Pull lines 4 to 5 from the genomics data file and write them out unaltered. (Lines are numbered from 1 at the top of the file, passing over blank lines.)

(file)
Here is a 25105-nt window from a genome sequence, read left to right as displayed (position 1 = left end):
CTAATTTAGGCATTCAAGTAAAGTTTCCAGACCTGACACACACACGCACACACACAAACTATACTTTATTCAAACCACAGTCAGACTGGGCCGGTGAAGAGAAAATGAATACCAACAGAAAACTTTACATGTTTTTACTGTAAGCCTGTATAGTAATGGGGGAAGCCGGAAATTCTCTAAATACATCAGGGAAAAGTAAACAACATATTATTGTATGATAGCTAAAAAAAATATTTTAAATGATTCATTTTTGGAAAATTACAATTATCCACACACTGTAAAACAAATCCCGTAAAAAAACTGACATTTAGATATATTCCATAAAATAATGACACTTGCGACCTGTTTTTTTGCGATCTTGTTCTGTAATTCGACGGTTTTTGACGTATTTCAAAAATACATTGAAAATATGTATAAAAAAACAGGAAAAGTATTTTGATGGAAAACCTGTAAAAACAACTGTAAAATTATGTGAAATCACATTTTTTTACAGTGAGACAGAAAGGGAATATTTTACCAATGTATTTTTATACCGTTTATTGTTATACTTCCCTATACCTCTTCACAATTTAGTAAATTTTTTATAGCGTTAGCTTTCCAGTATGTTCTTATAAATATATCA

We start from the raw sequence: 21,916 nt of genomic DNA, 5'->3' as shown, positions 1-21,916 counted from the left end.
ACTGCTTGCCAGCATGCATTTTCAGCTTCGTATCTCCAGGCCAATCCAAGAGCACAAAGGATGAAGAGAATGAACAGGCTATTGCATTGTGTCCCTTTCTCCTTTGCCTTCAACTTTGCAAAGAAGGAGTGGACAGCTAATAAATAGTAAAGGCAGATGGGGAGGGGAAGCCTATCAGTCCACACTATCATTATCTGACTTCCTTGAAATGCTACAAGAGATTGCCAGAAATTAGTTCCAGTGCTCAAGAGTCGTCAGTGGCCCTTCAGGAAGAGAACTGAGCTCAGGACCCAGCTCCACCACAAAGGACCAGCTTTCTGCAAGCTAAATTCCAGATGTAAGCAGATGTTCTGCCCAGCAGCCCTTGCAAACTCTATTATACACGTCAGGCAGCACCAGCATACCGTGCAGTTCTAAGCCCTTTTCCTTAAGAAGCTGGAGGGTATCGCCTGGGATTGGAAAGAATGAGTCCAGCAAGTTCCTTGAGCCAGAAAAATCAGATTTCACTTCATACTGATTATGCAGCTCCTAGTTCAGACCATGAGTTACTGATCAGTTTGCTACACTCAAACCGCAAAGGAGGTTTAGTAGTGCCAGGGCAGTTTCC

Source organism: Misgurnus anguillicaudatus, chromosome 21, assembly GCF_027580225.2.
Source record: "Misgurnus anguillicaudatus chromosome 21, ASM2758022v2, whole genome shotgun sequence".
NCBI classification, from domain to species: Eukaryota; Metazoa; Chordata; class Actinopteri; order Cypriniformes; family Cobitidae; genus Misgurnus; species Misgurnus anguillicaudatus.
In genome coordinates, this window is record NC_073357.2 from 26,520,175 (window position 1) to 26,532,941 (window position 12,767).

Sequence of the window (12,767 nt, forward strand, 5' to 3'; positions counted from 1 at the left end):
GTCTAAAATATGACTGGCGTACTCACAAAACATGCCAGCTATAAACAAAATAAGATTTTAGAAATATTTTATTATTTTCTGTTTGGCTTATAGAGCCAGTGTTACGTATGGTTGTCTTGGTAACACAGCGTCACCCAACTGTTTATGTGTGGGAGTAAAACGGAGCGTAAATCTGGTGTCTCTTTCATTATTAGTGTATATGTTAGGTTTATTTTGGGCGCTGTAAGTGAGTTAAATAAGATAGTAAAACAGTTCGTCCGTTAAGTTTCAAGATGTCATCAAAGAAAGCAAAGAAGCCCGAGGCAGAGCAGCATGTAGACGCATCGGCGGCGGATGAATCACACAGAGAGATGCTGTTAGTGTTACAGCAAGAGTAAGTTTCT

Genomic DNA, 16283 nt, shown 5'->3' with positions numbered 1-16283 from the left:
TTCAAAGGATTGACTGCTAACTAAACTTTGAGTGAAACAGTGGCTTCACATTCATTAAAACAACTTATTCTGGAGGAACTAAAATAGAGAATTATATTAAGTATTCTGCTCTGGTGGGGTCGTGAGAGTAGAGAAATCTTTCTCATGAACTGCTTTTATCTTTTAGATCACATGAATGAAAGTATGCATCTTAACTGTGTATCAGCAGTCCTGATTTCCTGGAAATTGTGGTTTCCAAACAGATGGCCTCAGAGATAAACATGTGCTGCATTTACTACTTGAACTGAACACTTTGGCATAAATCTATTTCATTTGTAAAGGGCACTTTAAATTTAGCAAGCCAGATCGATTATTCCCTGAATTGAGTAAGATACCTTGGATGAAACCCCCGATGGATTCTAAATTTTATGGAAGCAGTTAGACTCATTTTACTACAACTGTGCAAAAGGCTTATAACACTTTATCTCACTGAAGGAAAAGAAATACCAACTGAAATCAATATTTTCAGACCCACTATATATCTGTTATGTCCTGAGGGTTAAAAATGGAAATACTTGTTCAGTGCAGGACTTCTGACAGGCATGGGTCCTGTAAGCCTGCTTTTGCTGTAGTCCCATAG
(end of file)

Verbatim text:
ACTGCTTGCCAGCATGCATTTTCAGCTTCGTATCTCCAGGCCAATCCAAGAGCACAAAGGATGAAGAGAATGAACAGGCTATTGCATTGTGTCCCTTTCTCCTTTGCCTTCAACTTTGCAAAGAAGGAGTGGACAGCTAATAAATAGTAAAGGCAGATGGGGAGGGGAAGCCTATCAGTCCACACTATCATTATCTGACTTCCTTGAAATGCTACAAGAGATTGCCAGAAATTAGTTCCAGTGCTCAAGAGTCGTCAGTGGCCCTTCAGGAAGAGAACTGAGCTCAGGACCCAGCTCCACCACAAAGGACCAGCTTTCTGCAAGCTAAATTCCAGATGTAAGCAGATGTTCTGCCCAGCAGCCCTTGCAAACTCTATTATACACGTCAGGCAGCACCAGCATACCGTGCAGTTCTAAGCCCTTTTCCTTAAGAAGCTGGAGGGTATCGCCTGGGATTGGAAAGAATGAGTCCAGCAAGTTCCTTGAGCCAGAAAAATCAGATTTCACTTCATACTGATTATGCAGCTCCTAGTTCAGACCATGAGTTACTGATCAGTTTGCTACACTCAAACCGCAAAGGAGGTTTAGTAGTGCCAGGGCAGTTTCC

Source organism: Misgurnus anguillicaudatus, chromosome 21, assembly GCF_027580225.2.